High-protein breakfast promotes weight loss by suppressing subsequent food intake and regulating appetite hormones in obese Chinese adolescents

Horm Res Paediatr. 2015;83(1):19-25. doi: 10.1159/000362168. Epub 2014 Jun 11.


Objective: A high-protein diet may decrease food intake through regulating satiety and appetite hormones and can be an effective strategy for weight loss. Few studies exist on obese Chinese adolescents.

Methods and materials: 156 obese Chinese adolescents were enrolled and randomly assigned to one of two isoenergetic breakfasts, either with egg or steamed bread. Subsequent lunchtime food intake was recorded 4 h later. Appetite was assessed with a visual analog scale. Anorexigenic hormones peptide YY (PYY), glucagon-like peptide-1 (GLP-1) and orexigenic hormone ghrelin were determined with radioimmunoassay at 0, 30, and 180 min. Body weight was recorded. The tests were repeated 3 months later. Analysis was performed between two tests and then two groups. Pearson's correlation was used for association analysis.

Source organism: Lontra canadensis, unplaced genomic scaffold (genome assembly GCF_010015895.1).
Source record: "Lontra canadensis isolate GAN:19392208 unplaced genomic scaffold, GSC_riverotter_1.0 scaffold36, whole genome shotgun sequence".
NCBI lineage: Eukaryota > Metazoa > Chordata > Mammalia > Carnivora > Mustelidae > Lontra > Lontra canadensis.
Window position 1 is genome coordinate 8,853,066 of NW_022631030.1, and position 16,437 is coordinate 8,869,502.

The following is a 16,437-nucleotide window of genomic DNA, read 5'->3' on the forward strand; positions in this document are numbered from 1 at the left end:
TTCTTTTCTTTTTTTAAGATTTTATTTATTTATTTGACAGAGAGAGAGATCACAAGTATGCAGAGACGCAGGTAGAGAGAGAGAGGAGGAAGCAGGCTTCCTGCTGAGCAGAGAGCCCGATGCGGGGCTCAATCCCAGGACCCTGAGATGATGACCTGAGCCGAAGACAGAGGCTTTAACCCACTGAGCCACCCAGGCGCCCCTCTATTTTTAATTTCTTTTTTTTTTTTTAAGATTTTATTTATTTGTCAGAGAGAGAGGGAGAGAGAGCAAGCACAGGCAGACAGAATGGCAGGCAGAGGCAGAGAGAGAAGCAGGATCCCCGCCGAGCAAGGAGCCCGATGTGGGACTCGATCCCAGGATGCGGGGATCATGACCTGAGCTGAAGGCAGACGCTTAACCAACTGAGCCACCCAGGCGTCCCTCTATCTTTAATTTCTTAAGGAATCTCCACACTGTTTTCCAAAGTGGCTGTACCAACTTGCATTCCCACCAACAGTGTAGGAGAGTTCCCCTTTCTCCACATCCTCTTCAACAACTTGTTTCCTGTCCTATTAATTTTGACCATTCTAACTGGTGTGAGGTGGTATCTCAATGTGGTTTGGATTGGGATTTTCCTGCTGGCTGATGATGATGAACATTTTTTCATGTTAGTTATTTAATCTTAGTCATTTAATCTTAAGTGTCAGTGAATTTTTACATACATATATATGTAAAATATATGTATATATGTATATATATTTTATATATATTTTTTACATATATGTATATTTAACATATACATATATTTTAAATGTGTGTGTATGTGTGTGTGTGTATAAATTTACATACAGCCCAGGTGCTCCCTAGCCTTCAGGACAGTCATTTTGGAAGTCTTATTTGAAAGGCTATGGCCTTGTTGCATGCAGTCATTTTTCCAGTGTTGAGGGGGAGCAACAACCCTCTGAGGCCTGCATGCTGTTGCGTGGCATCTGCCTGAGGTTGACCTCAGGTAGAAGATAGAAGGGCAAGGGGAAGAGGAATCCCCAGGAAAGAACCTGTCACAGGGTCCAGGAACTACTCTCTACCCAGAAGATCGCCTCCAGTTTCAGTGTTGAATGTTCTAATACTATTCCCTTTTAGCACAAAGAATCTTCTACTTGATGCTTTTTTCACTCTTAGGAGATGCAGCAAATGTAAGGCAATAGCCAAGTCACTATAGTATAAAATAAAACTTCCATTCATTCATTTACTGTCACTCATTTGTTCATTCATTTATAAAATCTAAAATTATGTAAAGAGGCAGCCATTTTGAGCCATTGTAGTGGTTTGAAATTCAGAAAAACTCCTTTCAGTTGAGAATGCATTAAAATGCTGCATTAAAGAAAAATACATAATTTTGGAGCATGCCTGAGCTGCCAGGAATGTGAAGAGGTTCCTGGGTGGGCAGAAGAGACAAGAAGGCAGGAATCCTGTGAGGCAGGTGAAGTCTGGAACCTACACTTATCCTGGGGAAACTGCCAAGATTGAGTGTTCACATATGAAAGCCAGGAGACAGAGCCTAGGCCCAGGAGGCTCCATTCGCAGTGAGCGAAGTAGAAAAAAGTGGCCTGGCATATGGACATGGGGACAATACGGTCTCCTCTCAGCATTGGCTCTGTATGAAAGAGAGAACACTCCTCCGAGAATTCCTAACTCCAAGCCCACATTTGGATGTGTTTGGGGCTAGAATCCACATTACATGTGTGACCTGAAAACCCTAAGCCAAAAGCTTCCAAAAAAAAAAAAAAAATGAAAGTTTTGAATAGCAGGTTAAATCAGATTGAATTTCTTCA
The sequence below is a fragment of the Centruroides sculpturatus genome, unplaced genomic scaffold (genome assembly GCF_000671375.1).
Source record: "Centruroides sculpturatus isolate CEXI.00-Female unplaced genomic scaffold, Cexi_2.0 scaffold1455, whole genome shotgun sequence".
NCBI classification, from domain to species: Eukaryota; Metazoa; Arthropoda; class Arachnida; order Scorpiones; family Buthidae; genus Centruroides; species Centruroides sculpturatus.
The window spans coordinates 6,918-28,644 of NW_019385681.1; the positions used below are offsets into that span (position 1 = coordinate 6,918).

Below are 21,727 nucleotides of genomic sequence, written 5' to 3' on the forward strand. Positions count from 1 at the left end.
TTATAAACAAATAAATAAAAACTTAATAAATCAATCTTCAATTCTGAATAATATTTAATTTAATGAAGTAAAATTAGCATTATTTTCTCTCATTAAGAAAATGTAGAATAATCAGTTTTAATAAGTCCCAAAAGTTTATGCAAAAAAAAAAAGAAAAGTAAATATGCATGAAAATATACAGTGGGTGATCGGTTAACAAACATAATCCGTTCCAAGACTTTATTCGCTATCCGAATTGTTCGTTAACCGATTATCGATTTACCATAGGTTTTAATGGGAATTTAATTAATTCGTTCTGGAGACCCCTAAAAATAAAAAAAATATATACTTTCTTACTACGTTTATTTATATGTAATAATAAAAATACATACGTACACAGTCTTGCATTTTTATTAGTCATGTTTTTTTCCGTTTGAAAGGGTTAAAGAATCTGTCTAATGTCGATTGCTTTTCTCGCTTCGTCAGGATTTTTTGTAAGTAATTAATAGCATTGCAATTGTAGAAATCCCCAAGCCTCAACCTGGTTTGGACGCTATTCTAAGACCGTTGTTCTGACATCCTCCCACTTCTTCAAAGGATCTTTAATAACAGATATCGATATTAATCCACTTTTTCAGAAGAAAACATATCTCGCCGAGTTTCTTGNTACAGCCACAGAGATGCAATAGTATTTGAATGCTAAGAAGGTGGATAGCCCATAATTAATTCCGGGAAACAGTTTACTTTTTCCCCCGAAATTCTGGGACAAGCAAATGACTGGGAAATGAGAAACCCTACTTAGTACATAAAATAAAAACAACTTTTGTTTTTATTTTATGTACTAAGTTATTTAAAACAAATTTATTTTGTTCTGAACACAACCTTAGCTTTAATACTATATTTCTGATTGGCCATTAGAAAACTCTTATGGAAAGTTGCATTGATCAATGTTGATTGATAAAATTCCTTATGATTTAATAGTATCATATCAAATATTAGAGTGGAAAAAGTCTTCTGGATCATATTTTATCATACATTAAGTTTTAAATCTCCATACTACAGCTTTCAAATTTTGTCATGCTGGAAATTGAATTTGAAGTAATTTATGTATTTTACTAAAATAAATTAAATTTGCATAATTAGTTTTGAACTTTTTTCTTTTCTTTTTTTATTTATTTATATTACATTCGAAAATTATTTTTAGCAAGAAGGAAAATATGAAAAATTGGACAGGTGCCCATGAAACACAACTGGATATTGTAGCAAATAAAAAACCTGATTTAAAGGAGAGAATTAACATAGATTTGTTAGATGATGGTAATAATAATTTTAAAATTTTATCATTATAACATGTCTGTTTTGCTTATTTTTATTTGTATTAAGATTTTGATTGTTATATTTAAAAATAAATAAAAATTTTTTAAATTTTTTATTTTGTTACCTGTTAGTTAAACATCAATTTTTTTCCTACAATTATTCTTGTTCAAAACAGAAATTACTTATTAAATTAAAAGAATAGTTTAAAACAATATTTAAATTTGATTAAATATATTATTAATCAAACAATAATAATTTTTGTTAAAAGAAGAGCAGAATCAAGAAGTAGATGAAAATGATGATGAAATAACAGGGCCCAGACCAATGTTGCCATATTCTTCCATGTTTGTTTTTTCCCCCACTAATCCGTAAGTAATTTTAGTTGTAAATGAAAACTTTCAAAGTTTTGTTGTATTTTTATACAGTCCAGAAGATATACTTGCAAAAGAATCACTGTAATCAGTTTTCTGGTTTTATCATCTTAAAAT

Results: Subsequent lunchtime food intake and body weight were decreased while satiety was increased in subjects on an egg breakfast, which is associated with an increase of serum PYY and GLP-1 (p < 0.001, respectively). There were strong correlations between weight loss, appetite, subsequent food intake and changes of appetite hormones.

Conclusion: A high-protein breakfast promotes weight loss in obese Chinese adolescents, possibly through its regulation of satiety, subsequent food intake and appetite hormones.

Publication types

  • Randomized Controlled Trial

MeSH terms

  • Adolescent
  • Appetite / physiology*
  • Breakfast*
  • Dietary Proteins*
  • Eating / physiology*
  • Energy Intake / physiology
  • Female
  • Humans
  • Male
  • Obesity / diet therapy*
  • Postprandial Period
  • Satiation / physiology*
  • Treatment Outcome


  • Dietary Proteins